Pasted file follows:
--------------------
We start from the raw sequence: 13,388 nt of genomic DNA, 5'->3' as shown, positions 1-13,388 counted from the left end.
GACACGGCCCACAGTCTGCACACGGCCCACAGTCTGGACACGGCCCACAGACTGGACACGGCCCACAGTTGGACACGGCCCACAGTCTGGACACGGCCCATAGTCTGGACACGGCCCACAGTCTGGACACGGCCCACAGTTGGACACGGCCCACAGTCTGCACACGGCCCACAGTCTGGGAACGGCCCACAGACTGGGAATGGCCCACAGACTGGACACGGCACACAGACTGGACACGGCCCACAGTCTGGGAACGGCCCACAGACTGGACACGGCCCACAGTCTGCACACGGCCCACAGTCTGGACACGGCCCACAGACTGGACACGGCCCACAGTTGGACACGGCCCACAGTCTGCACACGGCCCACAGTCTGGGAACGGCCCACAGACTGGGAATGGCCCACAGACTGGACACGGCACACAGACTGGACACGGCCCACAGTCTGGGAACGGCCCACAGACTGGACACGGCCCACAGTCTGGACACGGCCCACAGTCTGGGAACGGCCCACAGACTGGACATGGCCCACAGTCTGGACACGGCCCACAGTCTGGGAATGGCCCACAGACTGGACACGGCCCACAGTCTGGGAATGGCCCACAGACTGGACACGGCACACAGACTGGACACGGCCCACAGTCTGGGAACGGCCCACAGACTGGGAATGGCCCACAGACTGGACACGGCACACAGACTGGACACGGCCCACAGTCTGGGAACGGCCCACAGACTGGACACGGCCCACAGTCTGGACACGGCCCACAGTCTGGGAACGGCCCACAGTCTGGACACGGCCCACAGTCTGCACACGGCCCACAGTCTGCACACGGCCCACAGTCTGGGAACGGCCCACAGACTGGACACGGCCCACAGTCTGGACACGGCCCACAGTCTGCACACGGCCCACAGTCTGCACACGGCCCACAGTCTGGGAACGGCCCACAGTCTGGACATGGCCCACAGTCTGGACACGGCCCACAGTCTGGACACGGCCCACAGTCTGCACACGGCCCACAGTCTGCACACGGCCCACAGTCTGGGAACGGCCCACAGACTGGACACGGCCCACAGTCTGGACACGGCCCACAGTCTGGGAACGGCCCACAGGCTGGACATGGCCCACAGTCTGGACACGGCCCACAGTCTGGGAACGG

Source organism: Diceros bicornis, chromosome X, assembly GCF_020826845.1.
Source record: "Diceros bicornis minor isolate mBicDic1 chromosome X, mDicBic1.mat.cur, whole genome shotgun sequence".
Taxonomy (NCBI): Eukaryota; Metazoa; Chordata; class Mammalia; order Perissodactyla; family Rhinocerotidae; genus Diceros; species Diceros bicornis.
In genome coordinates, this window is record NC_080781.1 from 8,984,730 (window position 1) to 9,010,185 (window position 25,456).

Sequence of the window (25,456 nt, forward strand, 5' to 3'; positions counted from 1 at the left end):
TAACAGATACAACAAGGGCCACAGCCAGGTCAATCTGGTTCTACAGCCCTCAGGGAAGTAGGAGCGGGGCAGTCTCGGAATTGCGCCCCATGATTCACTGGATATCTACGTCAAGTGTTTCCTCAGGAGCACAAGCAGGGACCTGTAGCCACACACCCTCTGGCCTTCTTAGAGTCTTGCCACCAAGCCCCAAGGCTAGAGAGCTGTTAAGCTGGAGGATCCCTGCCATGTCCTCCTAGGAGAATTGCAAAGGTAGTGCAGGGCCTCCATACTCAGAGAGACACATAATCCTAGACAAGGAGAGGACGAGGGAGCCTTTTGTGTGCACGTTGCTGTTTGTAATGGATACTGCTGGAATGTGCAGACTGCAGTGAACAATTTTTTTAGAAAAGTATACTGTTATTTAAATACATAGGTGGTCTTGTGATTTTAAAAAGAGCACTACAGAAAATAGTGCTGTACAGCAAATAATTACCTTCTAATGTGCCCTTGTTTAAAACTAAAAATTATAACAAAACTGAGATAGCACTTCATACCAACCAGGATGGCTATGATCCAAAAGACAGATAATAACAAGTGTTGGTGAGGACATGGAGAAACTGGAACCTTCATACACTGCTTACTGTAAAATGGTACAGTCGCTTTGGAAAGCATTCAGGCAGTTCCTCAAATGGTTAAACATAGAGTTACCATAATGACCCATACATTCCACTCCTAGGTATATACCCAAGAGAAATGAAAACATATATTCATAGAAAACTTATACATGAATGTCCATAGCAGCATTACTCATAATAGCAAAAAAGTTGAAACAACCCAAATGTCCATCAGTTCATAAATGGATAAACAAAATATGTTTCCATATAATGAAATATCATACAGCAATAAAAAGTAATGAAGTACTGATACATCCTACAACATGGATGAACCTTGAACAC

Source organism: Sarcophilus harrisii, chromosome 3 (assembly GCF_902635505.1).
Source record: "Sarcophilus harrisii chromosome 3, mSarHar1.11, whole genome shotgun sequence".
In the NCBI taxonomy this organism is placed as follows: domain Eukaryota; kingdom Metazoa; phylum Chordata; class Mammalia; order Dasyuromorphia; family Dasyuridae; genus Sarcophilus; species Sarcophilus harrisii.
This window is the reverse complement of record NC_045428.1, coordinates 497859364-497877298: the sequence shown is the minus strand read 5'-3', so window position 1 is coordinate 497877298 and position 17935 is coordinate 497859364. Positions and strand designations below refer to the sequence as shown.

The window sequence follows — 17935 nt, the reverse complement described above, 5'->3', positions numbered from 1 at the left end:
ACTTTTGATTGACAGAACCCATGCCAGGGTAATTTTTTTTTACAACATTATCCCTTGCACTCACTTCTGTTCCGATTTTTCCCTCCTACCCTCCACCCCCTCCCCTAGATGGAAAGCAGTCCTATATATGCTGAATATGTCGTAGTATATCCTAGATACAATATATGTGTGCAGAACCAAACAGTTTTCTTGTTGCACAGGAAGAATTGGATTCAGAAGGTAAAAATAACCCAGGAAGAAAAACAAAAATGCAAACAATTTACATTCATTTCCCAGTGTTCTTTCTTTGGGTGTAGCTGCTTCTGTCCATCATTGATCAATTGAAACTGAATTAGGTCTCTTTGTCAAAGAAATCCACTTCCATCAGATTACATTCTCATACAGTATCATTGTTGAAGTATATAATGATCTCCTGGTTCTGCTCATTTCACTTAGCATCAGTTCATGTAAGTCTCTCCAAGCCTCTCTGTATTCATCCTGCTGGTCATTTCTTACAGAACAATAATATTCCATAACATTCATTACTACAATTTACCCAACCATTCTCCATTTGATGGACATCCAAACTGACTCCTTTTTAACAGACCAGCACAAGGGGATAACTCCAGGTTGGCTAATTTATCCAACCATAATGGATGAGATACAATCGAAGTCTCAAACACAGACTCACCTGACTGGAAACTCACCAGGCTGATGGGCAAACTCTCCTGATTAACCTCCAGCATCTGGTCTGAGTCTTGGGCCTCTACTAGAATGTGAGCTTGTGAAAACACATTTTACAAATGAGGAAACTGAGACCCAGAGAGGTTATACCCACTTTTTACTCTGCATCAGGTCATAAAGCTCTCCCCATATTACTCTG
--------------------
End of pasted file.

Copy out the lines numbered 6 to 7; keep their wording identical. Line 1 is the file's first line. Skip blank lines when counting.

In genome coordinates, this window is record NC_080781.1 from 8,984,730 (window position 1) to 9,010,185 (window position 25,456).

Sequence of the window (25,456 nt, forward strand, 5' to 3'; positions counted from 1 at the left end):